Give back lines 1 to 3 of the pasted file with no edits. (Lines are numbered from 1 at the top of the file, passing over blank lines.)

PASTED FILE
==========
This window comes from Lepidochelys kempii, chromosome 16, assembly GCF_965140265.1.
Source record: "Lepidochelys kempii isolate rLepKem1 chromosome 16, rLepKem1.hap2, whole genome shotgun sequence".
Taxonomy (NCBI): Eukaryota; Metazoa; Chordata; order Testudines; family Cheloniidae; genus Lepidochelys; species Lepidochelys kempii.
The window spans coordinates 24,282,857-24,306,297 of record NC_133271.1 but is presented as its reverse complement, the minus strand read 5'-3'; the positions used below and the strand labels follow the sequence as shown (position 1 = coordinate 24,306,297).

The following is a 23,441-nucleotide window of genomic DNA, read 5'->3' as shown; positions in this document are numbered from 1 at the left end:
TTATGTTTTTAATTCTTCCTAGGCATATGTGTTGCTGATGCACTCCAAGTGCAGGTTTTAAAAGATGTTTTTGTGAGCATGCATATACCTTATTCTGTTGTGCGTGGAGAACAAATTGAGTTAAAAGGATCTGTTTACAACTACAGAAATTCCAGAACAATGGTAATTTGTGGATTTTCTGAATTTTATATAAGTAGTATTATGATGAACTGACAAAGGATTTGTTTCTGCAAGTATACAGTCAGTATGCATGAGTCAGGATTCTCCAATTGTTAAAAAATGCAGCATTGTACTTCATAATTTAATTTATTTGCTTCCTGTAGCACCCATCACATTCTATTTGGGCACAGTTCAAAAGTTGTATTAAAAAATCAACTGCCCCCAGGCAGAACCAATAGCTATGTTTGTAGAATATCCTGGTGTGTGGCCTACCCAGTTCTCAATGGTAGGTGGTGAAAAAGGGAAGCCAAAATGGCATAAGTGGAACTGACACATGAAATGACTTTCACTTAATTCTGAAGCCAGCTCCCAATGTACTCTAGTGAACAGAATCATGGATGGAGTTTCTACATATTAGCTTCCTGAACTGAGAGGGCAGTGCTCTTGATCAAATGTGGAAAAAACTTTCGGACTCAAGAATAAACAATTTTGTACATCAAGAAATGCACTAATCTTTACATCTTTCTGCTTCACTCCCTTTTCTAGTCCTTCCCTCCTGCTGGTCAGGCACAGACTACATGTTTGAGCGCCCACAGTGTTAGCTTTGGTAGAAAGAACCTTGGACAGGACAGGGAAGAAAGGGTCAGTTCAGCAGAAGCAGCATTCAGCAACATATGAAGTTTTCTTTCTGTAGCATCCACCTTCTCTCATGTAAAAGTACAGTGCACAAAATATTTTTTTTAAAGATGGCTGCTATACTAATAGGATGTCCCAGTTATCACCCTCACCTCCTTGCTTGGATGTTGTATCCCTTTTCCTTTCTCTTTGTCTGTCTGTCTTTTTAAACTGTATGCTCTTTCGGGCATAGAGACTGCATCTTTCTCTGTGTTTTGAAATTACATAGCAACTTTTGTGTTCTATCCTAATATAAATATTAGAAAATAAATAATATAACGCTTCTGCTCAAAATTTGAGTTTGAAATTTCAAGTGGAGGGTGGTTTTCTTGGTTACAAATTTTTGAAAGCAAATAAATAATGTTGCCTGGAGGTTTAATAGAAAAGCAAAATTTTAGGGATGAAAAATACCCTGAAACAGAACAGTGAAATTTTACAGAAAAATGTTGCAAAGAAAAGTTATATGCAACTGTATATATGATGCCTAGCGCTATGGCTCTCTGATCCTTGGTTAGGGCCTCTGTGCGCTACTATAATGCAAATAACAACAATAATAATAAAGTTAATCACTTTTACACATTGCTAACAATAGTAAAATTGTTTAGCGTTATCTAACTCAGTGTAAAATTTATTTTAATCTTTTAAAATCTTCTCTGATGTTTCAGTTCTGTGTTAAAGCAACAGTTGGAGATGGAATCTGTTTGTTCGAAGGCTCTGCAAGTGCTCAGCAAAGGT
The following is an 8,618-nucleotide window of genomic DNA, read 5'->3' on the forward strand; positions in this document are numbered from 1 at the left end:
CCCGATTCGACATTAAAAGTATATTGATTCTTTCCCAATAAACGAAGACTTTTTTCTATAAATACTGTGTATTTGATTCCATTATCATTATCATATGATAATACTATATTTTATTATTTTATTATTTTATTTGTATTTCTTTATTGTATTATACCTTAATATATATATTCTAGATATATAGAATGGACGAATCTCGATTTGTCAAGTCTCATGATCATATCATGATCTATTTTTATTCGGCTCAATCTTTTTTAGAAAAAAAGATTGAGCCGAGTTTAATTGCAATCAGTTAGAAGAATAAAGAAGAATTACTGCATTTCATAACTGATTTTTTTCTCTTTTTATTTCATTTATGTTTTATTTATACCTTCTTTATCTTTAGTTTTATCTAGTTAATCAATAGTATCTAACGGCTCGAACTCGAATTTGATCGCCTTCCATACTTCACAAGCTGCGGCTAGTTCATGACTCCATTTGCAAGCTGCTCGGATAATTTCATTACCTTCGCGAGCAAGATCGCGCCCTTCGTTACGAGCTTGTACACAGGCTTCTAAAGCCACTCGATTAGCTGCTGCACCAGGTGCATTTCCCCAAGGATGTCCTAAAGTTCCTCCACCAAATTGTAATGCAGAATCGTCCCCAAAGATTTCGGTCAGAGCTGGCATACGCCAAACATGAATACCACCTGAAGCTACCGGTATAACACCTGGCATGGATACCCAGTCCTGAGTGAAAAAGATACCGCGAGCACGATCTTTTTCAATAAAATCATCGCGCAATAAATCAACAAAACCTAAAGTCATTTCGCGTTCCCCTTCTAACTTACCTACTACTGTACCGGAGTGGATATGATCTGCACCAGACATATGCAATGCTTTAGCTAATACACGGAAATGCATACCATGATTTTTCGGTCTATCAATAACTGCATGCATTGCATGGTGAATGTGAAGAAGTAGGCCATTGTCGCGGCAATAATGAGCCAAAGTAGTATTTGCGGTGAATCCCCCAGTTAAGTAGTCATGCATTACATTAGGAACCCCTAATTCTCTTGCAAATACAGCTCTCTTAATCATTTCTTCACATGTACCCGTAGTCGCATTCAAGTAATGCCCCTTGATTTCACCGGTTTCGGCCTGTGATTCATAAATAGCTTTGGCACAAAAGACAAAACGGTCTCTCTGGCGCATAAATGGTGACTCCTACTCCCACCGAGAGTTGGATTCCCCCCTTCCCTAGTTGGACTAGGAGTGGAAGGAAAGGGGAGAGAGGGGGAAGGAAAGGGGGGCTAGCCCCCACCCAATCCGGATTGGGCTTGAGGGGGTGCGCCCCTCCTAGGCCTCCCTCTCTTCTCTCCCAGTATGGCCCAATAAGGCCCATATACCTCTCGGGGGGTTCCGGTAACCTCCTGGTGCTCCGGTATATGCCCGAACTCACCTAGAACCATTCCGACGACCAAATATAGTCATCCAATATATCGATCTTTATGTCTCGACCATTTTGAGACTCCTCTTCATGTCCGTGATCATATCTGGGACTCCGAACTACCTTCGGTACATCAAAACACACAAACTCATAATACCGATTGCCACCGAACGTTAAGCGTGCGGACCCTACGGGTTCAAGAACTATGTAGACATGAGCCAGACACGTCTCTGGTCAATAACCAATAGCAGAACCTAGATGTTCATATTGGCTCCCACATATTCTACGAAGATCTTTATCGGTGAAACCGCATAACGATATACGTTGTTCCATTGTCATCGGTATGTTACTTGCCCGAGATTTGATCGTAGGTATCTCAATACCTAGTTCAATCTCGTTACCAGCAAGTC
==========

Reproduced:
This window comes from Lepidochelys kempii, chromosome 16, assembly GCF_965140265.1.
Source record: "Lepidochelys kempii isolate rLepKem1 chromosome 16, rLepKem1.hap2, whole genome shotgun sequence".
Taxonomy (NCBI): Eukaryota; Metazoa; Chordata; order Testudines; family Cheloniidae; genus Lepidochelys; species Lepidochelys kempii.